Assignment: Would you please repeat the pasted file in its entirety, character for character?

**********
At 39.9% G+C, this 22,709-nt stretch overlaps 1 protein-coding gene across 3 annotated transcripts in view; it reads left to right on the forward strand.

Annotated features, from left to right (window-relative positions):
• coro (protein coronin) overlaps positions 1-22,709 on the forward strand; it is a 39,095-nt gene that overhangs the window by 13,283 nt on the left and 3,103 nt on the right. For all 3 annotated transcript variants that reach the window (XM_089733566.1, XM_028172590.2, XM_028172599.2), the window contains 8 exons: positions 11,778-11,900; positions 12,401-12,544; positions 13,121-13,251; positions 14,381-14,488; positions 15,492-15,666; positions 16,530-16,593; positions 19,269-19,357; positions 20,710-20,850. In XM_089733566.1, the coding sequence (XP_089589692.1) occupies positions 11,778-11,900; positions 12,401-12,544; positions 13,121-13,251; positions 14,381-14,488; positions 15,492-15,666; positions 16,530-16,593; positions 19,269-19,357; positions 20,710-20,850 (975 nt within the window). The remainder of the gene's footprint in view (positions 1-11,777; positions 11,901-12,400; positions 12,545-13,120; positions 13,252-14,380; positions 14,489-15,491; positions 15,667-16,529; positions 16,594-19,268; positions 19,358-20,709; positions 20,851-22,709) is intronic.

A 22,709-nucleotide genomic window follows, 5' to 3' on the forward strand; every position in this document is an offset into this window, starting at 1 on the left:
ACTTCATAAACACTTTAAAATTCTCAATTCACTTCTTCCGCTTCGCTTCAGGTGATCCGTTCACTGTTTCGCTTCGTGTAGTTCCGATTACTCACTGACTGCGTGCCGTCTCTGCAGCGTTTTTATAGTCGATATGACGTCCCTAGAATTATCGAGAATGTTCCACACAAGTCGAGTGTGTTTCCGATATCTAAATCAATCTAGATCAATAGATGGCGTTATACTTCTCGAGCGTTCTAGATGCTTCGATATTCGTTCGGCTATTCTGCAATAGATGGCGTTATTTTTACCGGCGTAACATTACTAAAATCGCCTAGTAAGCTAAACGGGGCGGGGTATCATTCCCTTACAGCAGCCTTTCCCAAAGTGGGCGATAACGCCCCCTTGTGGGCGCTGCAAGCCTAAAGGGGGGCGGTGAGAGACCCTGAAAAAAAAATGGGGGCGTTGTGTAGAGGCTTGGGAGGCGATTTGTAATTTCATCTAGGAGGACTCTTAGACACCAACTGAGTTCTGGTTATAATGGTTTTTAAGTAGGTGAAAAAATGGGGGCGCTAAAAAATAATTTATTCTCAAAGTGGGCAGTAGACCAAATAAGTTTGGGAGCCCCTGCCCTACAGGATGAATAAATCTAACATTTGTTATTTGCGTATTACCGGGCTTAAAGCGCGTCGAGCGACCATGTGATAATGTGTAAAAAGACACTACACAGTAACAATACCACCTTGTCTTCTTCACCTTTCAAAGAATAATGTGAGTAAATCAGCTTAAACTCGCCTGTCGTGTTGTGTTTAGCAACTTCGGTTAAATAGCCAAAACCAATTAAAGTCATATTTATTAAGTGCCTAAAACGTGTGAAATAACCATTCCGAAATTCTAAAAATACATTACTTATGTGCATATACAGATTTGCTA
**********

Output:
At 39.9% G+C, this 22,709-nt stretch overlaps 1 protein-coding gene across 3 annotated transcripts in view; it reads left to right on the forward strand.

Annotated features, from left to right (window-relative positions):
• coro (protein coronin) overlaps positions 1-22,709 on the forward strand; it is a 39,095-nt gene that overhangs the window by 13,283 nt on the left and 3,103 nt on the right. For all 3 annotated transcript variants that reach the window (XM_089733566.1, XM_028172590.2, XM_028172599.2), the window contains 8 exons: positions 11,778-11,900; positions 12,401-12,544; positions 13,121-13,251; positions 14,381-14,488; positions 15,492-15,666; positions 16,530-16,593; positions 19,269-19,357; positions 20,710-20,850. In XM_089733566.1, the coding sequence (XP_089589692.1) occupies positions 11,778-11,900; positions 12,401-12,544; positions 13,121-13,251; positions 14,381-14,488; positions 15,492-15,666; positions 16,530-16,593; positions 19,269-19,357; positions 20,710-20,850 (975 nt within the window). The remainder of the gene's footprint in view (positions 1-11,777; positions 11,901-12,400; positions 12,545-13,120; positions 13,252-14,380; positions 14,489-15,491; positions 15,667-16,529; positions 16,594-19,268; positions 19,358-20,709; positions 20,851-22,709) is intronic.

A 22,709-nucleotide genomic window follows, 5' to 3' on the forward strand; every position in this document is an offset into this window, starting at 1 on the left:
ACTTCATAAACACTTTAAAATTCTCAATTCACTTCTTCCGCTTCGCTTCAGGTGATCCGTTCACTGTTTCGCTTCGTGTAGTTCCGATTACTCACTGACTGCGTGCCGTCTCTGCAGCGTTTTTATAGTCGATATGACGTCCCTAGAATTATCGAGAATGTTCCACACAAGTCGAGTGTGTTTCCGATATCTAAATCAATCTAGATCAATAGATGGCGTTATACTTCTCGAGCGTTCTAGATGCTTCGATATTCGTTCGGCTATTCTGCAATAGATGGCGTTATTTTTACCGGCGTAACATTACTAAAATCGCCTAGTAAGCTAAACGGGGCGGGGTATCATTCCCTTACAGCAGCCTTTCCCAAAGTGGGCGATAACGCCCCCTTGTGGGCGCTGCAAGCCTAAAGGGGGGCGGTGAGAGACCCTGAAAAAAAAATGGGGGCGTTGTGTAGAGGCTTGGGAGGCGATTTGTAATTTCATCTAGGAGGACTCTTAGACACCAACTGAGTTCTGGTTATAATGGTTTTTAAGTAGGTGAAAAAATGGGGGCGCTAAAAAATAATTTATTCTCAAAGTGGGCAGTAGACCAAATAAGTTTGGGAGCCCCTGCCCTACAGGATGAATAAATCTAACATTTGTTATTTGCGTATTACCGGGCTTAAAGCGCGTCGAGCGACCATGTGATAATGTGTAAAAAGACACTACACAGTAACAATACCACCTTGTCTTCTTCACCTTTCAAAGAATAATGTGAGTAAATCAGCTTAAACTCGCCTGTCGTGTTGTGTTTAGCAACTTCGGTTAAATAGCCAAAACCAATTAAAGTCATATTTATTAAGTGCCTAAAACGTGTGAAATAACCATTCCGAAATTCTAAAAATACATTACTTATGTGCATATACAGATTTGCTA